I learned to quilt at my husband's suggestion.
We were living in Rochester, Minnesota, at the time. And while a mythical neighboring burg might have good-looking residents and above-average children, Rochester had giant Canada geese and long, dark winter nights. I seem to recall 4pm sunsets and ice-slicked sidewalks ... and that was in May. So you can imagine how rough January was.
I was working full time as the advertising and promotions coordinator for a small hotel chain, the flagship property of which was physically attached to the renowned Mayo Clinic. This was a grand old dame of a hotel that catered largely to meetings and Mayo patients. As such, in addition to a rooftop pool, the elegant fine-dining Elizabethan Room and -- it was 1980 -- a disco, the Kahler Hotel had a nursing service. That was our euphemistic way of saying you could get your pre-test enema right there in your room.
With responsibility for all broadcast and print activities related to marketing eight hotels (in Minnesota, Ohio, West Virginia and Texas) as well as internal employee communications, I was busy and, occasionally, slightly stressed. I needed something relaxing and entertaining to do during those frigid evenings, and thought a community ed class might fun. Because I couldn't make up my mind -- Norwegian tole painting? Cooking with white food? -- I handed the course catalog to hubby and asked him to pick.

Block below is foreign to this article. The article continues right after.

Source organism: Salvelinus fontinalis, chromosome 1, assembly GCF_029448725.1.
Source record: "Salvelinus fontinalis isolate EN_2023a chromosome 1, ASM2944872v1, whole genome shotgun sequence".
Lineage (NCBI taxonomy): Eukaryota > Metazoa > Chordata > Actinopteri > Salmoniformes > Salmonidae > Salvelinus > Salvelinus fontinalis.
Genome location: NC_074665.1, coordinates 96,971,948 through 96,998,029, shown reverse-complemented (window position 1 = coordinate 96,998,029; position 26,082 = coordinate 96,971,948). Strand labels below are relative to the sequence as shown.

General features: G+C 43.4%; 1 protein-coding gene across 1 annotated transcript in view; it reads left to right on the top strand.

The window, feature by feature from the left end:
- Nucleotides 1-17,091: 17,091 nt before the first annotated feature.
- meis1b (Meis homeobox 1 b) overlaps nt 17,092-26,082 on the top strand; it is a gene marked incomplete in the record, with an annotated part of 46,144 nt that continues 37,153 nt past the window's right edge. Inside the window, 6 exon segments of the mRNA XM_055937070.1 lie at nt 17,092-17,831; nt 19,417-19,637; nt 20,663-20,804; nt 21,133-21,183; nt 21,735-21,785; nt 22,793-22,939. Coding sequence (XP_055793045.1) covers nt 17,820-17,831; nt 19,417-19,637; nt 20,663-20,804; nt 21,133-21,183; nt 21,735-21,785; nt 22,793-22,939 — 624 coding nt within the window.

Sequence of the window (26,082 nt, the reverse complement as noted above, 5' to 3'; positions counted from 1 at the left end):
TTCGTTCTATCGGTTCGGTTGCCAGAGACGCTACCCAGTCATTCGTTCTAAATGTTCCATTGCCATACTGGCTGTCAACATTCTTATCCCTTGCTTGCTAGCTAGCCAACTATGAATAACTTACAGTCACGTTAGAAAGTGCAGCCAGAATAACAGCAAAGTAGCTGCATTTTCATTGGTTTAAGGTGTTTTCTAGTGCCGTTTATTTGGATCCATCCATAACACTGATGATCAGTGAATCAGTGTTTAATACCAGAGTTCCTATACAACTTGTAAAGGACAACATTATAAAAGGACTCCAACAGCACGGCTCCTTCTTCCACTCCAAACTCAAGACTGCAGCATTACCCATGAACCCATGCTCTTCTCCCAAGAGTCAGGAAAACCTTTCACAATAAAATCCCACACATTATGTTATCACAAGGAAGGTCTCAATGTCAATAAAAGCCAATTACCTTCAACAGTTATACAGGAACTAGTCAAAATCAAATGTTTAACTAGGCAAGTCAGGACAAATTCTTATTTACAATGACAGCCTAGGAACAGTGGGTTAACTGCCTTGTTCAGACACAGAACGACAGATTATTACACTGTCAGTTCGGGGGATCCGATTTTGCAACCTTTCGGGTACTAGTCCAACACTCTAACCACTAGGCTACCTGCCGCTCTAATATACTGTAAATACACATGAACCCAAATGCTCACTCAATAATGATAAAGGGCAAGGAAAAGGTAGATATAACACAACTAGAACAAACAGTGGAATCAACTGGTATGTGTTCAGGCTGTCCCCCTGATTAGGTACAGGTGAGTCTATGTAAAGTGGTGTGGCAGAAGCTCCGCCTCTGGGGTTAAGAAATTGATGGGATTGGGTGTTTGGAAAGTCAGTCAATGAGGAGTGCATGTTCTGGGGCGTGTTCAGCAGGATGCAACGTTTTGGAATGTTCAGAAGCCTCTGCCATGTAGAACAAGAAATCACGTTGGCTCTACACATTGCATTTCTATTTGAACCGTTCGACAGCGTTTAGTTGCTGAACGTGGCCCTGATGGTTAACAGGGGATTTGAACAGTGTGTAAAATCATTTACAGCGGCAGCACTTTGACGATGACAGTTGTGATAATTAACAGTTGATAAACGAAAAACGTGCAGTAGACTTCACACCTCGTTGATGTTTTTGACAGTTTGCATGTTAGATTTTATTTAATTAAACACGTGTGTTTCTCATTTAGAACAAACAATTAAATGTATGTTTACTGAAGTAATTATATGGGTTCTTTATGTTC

How about quilting? he said. You like to sew. (He was probably just relieved there wasn't a Tailoring a Safari Jacket for your Husband class.)
Quilting didn't become an immediate consuming passion during that eight-week course, but I did like what I learned enough to keep trying.
I don't know exactly how many quilts I'm made in the 30+ years since, but when people see my work they typically ask one of two questions: How long did that take, and Which one is your favorite.
But my very favorite quilt is quite pedestrian by comparison. It's simply an assemblage of colorful flannel squares, some appliqued with stars, that are sewn together so the seams are exposed then snipped to achieve a fluffy, raggy appearance.
I made my first raggy quilt --many have followed -- for a friend who was adopting a toddler son. I didn't know much about his birth family or origins, but the idea that this child was lucky enough to be chosen as part of a loving, boisterous extended family made me so happy about his future. The whole course of his life was changing. I wanted him to have a little hug from me when he went to bed each night.
When my friend sent me a photo of him, tucked carefully under that quilt, sound asleep, I knew that would always be my favorite quilt.
I recently made a similar fluffy, raggy quilt for his newborn cousin. And when this boy -- now 10 -- and his mom came to pick it up, he stroked it gently, said it was pretty.
But his mom called me from the car to tell me this: as they left the house, he had said, This quilt reminds me of mine. It made me happy when I touched it.